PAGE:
• Wind-fall! The democratic dispersal of community gain from wind turbine payments could be significant and help enable projects across the village.

What emerged?

The workshops highlighted the assets Ynysybwl has as well as a number of weaknesses that could be addressed. The projects suggested range in scale and complexity from working with youth groups to create a new and distinctive sign for the village, to a new building to be located on the Lady Windsor site with complexities of funding, business planning and access.

The workshop highlighted that the Lady Windsor colliery site is vitally important to the future of the village. The development of the site will have a major impact on the success of the settlement and should be carefully considered. Locating a proposed community hub on the Lady Windsor site has the potential to link the new development to the existing village. The location of and access to this hub will be important to ensure it is well used and integrated into the life of the community.

Next steps

Having carried out this workshop, a number of next steps were suggested:

  • To carry out further consultations with a wide cross section of the community. This could be in the form of drop in consultation sessions or exhibitions of ideas or householder surveys. Identifying difficult to reach groups, for example the elderly or very young, is vital to get a rounded view.
  • To develop the information held by YRP and others into a place plan for the village. The fourth step of Shape My Town can help you do this and will guide you through the process of writing a plan and who to involve.
  • To develop an outline proposal for the community hub, which can develop into a business plan and design brief. This will be needed to apply for funding further down the line. Creating an aspirational brief will ensure a high quality output and a building that is inspiring for the community. The community hub should involve different local groups and businesses in its design and construction to ensure it is ‘owned’ by the community and has a strong relationship to people and place.

To find out more about mentored workshops or to let us know if you and your community would like to be considered for future pilot studies, please contact us.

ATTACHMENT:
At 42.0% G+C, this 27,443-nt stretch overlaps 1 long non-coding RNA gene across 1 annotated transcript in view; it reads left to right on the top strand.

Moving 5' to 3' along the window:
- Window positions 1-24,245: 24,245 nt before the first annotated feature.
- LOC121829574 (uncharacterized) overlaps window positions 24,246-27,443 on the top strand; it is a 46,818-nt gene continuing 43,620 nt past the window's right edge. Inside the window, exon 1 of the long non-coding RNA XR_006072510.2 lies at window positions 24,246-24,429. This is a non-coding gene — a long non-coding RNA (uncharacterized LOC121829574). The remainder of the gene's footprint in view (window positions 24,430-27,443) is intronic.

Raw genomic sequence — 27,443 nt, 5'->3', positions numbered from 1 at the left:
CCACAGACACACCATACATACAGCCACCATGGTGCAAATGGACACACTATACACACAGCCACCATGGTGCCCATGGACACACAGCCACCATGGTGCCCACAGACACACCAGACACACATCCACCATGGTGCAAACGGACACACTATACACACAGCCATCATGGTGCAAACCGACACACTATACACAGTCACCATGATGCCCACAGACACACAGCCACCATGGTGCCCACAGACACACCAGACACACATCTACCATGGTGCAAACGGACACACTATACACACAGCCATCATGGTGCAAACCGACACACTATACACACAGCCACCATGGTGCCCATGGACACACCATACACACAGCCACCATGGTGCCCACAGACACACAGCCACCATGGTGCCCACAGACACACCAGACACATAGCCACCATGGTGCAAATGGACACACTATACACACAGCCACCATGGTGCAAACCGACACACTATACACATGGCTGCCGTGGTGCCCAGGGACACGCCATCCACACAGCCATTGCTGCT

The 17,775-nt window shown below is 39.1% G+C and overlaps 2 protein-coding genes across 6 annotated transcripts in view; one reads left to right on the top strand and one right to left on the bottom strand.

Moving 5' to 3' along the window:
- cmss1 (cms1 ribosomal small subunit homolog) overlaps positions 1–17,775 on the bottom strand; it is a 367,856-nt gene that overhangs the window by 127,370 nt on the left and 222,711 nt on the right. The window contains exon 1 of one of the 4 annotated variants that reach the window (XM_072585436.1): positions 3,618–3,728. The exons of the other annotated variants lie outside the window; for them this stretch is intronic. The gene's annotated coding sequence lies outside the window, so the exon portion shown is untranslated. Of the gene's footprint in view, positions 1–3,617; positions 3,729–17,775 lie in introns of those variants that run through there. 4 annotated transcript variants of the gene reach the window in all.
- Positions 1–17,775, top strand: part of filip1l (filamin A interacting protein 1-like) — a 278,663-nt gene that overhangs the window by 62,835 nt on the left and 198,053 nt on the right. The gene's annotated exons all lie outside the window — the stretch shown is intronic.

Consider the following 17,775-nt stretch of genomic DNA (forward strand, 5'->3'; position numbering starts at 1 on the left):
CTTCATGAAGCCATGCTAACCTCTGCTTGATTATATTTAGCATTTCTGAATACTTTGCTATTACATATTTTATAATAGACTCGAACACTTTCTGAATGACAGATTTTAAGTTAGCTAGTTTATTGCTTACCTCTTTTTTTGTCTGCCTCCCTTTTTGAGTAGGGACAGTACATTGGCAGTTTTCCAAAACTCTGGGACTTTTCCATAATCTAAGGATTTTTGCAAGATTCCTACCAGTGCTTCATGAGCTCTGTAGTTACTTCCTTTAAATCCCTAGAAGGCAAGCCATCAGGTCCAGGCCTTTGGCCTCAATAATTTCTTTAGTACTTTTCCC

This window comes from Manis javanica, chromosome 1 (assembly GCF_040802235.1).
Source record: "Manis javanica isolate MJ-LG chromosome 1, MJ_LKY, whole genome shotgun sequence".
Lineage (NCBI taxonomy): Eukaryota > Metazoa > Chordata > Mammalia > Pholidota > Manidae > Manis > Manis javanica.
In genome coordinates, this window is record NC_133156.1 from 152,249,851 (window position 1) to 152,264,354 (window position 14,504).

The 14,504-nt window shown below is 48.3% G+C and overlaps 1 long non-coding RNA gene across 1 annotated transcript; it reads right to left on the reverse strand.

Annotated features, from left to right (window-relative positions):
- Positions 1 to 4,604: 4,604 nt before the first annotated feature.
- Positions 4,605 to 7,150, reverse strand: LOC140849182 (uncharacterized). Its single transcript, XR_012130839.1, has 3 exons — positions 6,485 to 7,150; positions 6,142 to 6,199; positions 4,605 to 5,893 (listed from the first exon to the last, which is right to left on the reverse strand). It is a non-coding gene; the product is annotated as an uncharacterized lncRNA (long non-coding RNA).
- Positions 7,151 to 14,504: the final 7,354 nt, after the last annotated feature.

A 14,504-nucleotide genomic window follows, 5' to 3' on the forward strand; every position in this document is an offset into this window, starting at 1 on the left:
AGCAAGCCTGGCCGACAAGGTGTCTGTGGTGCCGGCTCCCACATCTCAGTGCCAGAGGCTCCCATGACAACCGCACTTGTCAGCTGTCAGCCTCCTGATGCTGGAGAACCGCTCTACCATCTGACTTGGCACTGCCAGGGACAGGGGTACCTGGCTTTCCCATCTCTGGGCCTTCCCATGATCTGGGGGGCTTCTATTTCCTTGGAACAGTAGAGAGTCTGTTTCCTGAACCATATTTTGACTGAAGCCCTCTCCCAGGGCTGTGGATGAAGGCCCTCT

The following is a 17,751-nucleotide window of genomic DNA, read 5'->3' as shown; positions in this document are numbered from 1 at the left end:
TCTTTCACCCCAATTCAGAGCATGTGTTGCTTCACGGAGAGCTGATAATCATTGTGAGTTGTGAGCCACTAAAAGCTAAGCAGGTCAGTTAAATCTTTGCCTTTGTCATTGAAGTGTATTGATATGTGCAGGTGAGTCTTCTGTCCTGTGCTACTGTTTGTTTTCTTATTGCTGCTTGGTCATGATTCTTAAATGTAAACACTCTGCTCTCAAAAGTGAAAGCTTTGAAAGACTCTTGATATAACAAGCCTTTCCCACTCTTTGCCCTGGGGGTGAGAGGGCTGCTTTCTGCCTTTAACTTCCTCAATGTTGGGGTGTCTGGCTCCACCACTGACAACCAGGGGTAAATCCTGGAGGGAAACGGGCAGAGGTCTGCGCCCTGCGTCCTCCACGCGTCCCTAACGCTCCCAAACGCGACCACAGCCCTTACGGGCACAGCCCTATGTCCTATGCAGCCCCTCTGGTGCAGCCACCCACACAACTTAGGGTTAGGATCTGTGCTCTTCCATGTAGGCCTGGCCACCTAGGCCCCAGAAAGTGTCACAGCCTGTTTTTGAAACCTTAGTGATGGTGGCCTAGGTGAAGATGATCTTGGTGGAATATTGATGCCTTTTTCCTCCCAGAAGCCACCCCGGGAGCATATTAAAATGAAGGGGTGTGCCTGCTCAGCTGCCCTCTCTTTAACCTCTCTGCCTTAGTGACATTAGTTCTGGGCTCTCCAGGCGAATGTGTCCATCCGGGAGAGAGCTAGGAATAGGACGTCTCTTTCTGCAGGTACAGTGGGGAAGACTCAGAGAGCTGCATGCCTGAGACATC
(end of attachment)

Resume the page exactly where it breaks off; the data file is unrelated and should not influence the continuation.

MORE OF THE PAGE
Alternatively, read the full report here.

AuthorMatthew Jones
Hay-On-Wye: The book town

Hay-On-Wye: The book town

What makes your town unique? Many places are distinctive, but not all have a characteristic that stands out above all other features to become the identity of the town. This can often be a product of an existing strong town character combined with a catalyst such as an entrepreneur with a big idea.

It is often not the intention to create a brand or theme for a town, but this can emerge over time. The most successful distinctiveness strategies are embedded in the physical environment of a town; examples such as Hay-on-Wye and Machynlleth have been successful because of their location and setting.

Distinctiveness can extend beyond the boundaries of a town to the national and international stage. This can create a driving force for a vision that unites the community and can provide economic benefits. However, to achieve this requires commitment, time and support.


Hay-on-Wye: The Book Town

Lying in the Wye Valley on the edge of the Brecon Beacons National Park, Hay was traditionally a sheep farming town and a stop-over for those travelling to Brecon. In 1963, Richard Booth opened the first second hand bookshop in Hay. The town was an ideal location for an international trade in books- close to Bristol, Birmingham, Cardiff for local trade, far enough from London to escape the capital’s influence, and with easy links to Ireland. By the 1970’s over 30 bookshops had opened in the town and today there are over 40. The spin-off Hay Literary Festival has an international reputation and attracts speakers and visitors from around the world. The festival attracted over 200,000 attendees in 2010 and over the course of a year the town and festival attract half a million visitors.